Simorgh project
The Simorgh (a winged creature in the shape of a bird) project involved the conversion of stored Northrop F-5A and RF-5As into two seaters (mentioned totally 13)needed due to the shortage of advanced trainer in the Air Force, replacing old Lockheed T-33As.
HESA was charged to realise it, starting with the conversion at its Isfahan factory from around 1991. Northrop documentation was available and clandestine import of avionics and cockpit transparencies from the USA was organized; work on the first airframe started around 1993. Seven are said to have been delivered by the end of the year 2002.

Unconfirmed information state that former Vietnamese Northrop F-5A were received at an unknown date and, at least one, modified to two-seater by HESA for use by the 85th Squadron, renamed Advanced Training Squadron.


        One of two Simorghs shown to the public was at Kish Island air show in October 2002, serial 3_7020b ex
Note 8 on tail showing its home base: 8th Tactical Air Base-Isfahan.
                                                                                                   Photo: Holger Müller

    Photo: Shahram S.
  3-7017B first noted camouflaged Simorgh landing at Tehran-Mehrabad on 17-06-08

     Simorgh 3-7013B landing at Tehran-Mehrabad on 17-06-08, note big "Simorgh" drawing on tail, different to
     3_7020B shown above;
five Simorgh have participated at the fly-past in Tehran on 17-06-08.
Shahram S.

Development and manufacture of "new" aircrafts
The second aim was to develop new aircrafts and avionics; this was realised in several projects. Each was given a name, which, unfortunately, often changed creating some confusion.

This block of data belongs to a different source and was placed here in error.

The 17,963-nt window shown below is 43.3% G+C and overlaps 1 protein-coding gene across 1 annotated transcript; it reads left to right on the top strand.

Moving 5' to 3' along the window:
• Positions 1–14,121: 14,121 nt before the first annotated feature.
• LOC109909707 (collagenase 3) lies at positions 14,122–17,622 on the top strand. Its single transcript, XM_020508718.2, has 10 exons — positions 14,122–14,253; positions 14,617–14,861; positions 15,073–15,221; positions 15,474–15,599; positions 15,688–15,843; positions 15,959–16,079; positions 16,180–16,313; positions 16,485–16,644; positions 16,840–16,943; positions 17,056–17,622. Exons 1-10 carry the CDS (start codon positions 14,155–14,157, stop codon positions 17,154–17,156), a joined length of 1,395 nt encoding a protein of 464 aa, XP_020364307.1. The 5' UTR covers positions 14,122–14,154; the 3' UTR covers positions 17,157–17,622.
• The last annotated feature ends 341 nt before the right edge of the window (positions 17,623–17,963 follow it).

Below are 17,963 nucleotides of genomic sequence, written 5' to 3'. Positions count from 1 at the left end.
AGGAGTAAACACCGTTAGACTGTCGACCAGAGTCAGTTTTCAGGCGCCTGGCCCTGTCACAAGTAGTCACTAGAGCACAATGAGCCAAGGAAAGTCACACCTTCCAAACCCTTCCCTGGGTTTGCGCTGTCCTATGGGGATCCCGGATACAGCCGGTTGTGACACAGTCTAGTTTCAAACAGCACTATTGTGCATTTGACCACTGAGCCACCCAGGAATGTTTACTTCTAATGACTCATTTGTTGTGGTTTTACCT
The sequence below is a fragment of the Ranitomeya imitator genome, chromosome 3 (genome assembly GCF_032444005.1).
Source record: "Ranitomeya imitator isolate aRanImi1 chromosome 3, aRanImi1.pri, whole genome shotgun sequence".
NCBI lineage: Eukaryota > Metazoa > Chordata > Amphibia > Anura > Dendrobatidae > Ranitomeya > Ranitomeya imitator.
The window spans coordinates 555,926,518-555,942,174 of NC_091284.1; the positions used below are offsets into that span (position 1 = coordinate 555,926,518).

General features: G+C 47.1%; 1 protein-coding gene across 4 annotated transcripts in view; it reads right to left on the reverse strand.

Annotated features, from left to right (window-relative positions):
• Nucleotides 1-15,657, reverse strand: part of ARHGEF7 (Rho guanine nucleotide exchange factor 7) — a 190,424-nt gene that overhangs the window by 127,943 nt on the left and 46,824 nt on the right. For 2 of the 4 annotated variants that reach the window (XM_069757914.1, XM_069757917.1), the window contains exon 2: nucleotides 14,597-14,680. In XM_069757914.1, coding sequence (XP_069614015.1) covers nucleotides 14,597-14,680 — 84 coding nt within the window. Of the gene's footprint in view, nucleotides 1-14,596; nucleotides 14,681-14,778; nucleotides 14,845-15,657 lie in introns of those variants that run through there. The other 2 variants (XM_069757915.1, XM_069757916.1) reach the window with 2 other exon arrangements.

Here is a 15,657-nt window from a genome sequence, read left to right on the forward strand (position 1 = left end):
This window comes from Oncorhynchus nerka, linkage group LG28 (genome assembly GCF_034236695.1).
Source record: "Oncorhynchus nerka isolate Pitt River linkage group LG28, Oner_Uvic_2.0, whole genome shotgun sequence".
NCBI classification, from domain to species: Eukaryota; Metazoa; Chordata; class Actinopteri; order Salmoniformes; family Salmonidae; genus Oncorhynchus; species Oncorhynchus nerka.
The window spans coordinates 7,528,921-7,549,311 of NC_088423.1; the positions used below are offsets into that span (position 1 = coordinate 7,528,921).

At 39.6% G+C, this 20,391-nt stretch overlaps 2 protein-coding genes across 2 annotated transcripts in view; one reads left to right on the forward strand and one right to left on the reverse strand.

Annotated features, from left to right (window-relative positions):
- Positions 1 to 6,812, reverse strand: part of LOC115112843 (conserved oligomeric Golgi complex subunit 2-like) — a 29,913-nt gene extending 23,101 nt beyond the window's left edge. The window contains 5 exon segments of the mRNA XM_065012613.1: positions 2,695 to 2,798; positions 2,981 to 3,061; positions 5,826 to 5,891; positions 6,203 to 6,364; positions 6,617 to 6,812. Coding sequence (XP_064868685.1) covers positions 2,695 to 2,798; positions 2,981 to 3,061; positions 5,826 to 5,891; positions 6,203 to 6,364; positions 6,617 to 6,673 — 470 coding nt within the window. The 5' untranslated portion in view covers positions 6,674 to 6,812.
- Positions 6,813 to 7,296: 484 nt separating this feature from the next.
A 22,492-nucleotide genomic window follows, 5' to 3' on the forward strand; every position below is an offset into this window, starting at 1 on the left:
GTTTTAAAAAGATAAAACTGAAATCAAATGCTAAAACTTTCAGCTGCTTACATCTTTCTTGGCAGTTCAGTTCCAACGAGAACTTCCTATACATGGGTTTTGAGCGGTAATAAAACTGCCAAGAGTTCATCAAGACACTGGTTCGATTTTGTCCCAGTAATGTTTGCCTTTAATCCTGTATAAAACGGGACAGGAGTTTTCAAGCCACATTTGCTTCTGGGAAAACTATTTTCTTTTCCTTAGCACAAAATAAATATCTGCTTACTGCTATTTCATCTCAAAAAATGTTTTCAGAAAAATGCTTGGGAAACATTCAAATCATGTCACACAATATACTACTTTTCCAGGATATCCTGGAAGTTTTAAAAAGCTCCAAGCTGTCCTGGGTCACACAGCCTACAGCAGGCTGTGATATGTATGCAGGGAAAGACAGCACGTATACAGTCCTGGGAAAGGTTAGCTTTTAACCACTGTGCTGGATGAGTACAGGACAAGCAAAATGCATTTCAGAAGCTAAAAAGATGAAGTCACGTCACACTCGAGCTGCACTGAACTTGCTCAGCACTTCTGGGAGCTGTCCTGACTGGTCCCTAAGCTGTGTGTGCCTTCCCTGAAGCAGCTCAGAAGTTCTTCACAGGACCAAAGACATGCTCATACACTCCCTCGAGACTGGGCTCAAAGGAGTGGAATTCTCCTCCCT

Following projects are based on the Northrop F-5 and are probably only ment as technological demonstrators to help development of a much more advanced trainer/fighter named Shafagh, allegedly based on the Russian-Iranian "Project Integral".

Azarakhsh (Lightning) project

This is an improved version of both the basic Northrop F-5E and F-5F developed by Iran Aircraft Manufacturing Industries (HESA) at Isfahan and, according to initial Iranian statements, completely locally built, but according to some fonts, only original frames having been improved.

In April 1997 the Air Force declared that HESA had successfully designed, built and tested its first fighter aircraft; by late 1997 mass production would start.
This capability was reached after manufacturing F-5E fuselages, avionics etc for refurbishment of damaged airframes. It has strengthened and reinforced composite wings, providing capability to carry 1'000 kg guided bombs, a laser designator and a new, more advanced radar with some Russian parts. Additional improvements are in the possibility to carry locally developed new air-to-ground (Zulfiqar) and Shabaz-1/2 unguided, large caliber rockets in addition to the normal Sidewinders and Chinese PL-7 (7?) air-to-air missiles and bombs. The General Electric J-85 engines are uprated with stronger thrust.
By mid-2000 four aircraft were said to have been undergoing operational tests and, officially, a production of about ten aircrafts per year was foreseen to fulfil an order of 30-35 aircrafts, which it seems never materialised.

A second upgrade, under the designation
Azarakhsh II, seems to include FIAR Grifo-7 radar and ability to fire Chinese PL-7 and AIM-9J missiles; also Chinese PL-10 missiles seems to have been tested.